9. [...] could talk about my anger that these attacks focused on the spectators, but Emily does it so well in her post, you’ll just have to go there.  Mom, I love you, thanks for joyfully rising before the sun [...]

  10. My coworker asked me the same thing (why I seemed especially upset) and you have beautifully put into words the answer that I couldn’t sum up.

  11. Beautifully said, Emily. All the thoughts that have crossed my mind are exactly the ones you’ve shared. <3

  12. Very very very well said. I was at Hopkinton volunteering at bag check early that morning and the marathon I experienced, is NOT what happened. It felt like two separate days. Everyone was so happy and filled with excitement in Hopkinton, only to have it ruined by this horrible tragedy. We’re ALL affected, whether we were at the finish line or knew someone there, or not. The entire city of Boston is recovering right now. The feeling of despair is palpable right now. I was lucky – all my loved ones are accounted for, but not everyone is. Boston is such a tight-nit community – I think everyone knows someone who was either down there, on the course spectating, running, are at the hospitals taking care of the injured, etc. Continue to pray and spread the word about the amazingness of Boston.

  13. Thank you Emily. Your words illustrated so perfectly exactly what I, and so many others, have been feeling and have not been able to express.
    Runners and the spectators who tirelessly support us are one family. From state to state, across a nation, and around the world. Beautifully written. Thank you.

  14. Well said. I was waiting for you to post and your well thought out peice was exactly what i wanted to hear. Thanks Emily.

  15. Exactly.

  16. This might be the best post you’ve ever written. Made me tear up.

  17. I loved this post. You described my emotions SO well. We are one big running family!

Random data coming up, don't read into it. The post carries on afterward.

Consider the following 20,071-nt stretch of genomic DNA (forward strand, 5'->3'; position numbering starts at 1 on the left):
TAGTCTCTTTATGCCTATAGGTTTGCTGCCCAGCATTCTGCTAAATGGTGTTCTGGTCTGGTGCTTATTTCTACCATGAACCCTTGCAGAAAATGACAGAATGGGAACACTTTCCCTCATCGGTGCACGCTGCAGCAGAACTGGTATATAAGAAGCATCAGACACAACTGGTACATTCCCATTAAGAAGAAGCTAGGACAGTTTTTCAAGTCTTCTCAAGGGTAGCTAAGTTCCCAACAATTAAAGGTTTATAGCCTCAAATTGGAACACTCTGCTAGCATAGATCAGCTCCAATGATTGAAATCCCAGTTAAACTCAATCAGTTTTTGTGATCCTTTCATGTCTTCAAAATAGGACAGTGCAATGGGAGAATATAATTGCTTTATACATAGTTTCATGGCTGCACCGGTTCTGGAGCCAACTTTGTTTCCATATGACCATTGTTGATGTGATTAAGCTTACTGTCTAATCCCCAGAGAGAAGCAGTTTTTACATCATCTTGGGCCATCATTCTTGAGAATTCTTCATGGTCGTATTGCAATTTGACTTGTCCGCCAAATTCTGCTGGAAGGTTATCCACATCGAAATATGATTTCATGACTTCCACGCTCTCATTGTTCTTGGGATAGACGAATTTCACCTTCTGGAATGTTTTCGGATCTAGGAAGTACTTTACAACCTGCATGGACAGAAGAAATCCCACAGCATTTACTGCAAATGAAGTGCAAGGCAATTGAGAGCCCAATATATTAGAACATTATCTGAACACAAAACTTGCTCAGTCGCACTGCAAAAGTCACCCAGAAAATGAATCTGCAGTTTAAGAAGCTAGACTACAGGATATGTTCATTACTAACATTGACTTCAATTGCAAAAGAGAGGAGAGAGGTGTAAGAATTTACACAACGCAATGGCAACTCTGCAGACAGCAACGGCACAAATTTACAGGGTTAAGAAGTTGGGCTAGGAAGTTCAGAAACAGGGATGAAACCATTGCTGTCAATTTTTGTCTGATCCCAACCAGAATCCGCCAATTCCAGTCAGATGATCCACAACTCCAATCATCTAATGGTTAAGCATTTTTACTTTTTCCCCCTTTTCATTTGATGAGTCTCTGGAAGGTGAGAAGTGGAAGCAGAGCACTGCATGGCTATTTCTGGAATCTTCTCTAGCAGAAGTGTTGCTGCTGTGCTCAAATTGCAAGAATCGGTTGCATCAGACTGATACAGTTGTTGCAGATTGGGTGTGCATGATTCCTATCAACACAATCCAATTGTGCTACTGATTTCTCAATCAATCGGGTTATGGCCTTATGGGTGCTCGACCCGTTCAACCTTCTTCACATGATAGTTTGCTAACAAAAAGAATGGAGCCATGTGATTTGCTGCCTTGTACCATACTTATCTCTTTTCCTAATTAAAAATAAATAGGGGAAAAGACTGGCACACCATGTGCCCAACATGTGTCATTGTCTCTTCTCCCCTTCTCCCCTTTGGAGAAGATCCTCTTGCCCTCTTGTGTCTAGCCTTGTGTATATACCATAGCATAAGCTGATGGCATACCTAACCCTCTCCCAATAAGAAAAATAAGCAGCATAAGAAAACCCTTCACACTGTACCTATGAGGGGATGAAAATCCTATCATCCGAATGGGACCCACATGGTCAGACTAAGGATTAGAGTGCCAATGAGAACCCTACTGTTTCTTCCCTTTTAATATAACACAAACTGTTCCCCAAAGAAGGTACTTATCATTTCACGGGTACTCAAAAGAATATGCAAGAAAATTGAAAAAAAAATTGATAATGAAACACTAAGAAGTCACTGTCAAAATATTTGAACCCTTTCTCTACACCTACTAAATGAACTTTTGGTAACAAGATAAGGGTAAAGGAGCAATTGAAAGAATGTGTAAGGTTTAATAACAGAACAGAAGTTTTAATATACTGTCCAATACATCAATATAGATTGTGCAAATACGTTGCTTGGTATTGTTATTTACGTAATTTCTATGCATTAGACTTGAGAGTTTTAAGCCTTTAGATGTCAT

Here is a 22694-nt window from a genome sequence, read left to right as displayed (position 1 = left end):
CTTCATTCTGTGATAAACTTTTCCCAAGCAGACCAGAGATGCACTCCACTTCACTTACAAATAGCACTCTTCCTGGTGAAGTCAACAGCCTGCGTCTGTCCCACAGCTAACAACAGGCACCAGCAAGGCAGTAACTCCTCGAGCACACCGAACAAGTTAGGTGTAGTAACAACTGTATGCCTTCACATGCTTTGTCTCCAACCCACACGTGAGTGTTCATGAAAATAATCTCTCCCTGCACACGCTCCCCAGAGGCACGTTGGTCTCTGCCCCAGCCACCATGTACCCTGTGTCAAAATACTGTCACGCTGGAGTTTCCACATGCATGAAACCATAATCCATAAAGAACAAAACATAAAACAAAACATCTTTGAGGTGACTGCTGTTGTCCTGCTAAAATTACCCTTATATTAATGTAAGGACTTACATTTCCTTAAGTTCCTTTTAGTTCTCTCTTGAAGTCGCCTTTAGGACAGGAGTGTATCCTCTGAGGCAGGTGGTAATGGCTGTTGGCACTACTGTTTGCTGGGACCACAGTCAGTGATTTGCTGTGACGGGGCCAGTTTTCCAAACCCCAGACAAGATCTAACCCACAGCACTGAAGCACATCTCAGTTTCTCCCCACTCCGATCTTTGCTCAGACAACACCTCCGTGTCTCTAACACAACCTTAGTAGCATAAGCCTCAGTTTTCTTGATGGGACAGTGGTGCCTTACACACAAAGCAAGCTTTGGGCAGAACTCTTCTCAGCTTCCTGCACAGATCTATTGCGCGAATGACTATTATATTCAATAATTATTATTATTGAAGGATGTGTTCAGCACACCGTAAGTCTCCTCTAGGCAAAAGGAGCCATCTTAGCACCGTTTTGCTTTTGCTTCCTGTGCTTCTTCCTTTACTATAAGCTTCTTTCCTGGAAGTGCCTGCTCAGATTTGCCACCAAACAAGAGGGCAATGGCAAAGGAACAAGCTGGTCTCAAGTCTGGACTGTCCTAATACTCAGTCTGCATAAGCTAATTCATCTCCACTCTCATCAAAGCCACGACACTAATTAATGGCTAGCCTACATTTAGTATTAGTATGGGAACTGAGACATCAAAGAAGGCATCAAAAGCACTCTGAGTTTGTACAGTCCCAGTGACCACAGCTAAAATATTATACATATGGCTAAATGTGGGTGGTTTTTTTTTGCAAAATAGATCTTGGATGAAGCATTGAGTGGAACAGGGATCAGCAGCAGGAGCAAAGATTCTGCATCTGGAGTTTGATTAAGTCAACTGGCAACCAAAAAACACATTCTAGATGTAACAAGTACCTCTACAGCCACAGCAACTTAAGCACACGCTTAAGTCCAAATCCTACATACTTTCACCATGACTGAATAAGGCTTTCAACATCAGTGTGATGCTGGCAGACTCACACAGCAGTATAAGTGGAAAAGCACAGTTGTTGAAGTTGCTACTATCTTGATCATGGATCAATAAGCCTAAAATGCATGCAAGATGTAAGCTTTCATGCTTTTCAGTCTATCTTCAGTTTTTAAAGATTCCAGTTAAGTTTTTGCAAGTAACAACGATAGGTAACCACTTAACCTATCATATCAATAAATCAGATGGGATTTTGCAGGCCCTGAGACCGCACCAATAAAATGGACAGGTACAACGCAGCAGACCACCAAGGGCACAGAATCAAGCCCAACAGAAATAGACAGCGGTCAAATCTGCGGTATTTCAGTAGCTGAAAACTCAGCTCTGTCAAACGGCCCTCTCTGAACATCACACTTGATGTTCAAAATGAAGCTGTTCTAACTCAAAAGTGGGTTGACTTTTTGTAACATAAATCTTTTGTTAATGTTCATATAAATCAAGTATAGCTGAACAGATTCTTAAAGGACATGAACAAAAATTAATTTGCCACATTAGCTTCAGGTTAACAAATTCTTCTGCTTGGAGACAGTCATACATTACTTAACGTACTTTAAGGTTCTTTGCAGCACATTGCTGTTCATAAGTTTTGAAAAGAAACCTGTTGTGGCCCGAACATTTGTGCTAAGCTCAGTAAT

18. I followed a link from another blogger, and thank you. I’m from Boston, now living in Dallas, but I have family and friends there. Everyone I know is safe, though one friend was at the finish line as a spectator when the explosions happened. She’s safe but shaken. I’m feeling so defiant, and I have a half marathon in Eugene at the end of the month. I won’t be afraid to run it, bring it on!

  19. Thanks Emily <3

  20. You hit the nail on the head, Emily. I have loved loved loved spectating on Patriot’s day for years- it is truly the best day of the year up here. Finally this year I got my courage up to run it for the first time, and the crowds were exactly what everyone says they are. The “before” part of the day made me SO proud to be part of this city and this event. I was stopped a half mile before the finish, but I hope that you can gather from all of the reports that the spectators changed from being motivating to supportive, bringing food, water, trash bags, blankets to those of us who were stopped. That made me even prouder of this city. I am so angry at whoever is behind this, and especially for targeting our loved ones… but they picked the wrong city, and the wrong group to mess with. We are resilient, and the love coming from all over the world, and the clear support to continue this tradition, I think is a huge aid and victory on its own. Thanks.

  21. Thanks for sharing your thoughts, Emily. As a New Yorker, it immediately brought me back to 9/11, and as a runner, it felt like an attack on my entire community. I’m still hoping to qualify for Boston someday and will without a doubt run it if I do.

  22. Really well said. I started shaking when I first heard and frantically texting friends I knew would be out watching the race. Thankfully they were all OK, but I still can’t wrap my brain around why this could have happened? I actually did think about the what ifs. I jokingly refer to my boyfriend and my parents as my “support crew” for races, and they’re always there for me at the finish line. I can’t imagine how I would’ve felt if something happened to them and my heart absolutely aches for people whose support crew was hurt or killed. So senseless and upsetting. I missed qualifying by 2 minutes last year and am more determined than ever now to get to Boston, cross that finish line and show whoever did this that they can’t stop this community. Runners are too strong to let this stop us.

  23. Nicely written Em!

  24. If anyone can donate to OneFund, please do: http://onefundboston.org/ It was set up by the Gov of Massachusetts and the Mayor of Boston. All donations will go to the families affected by Monday’s horrible events.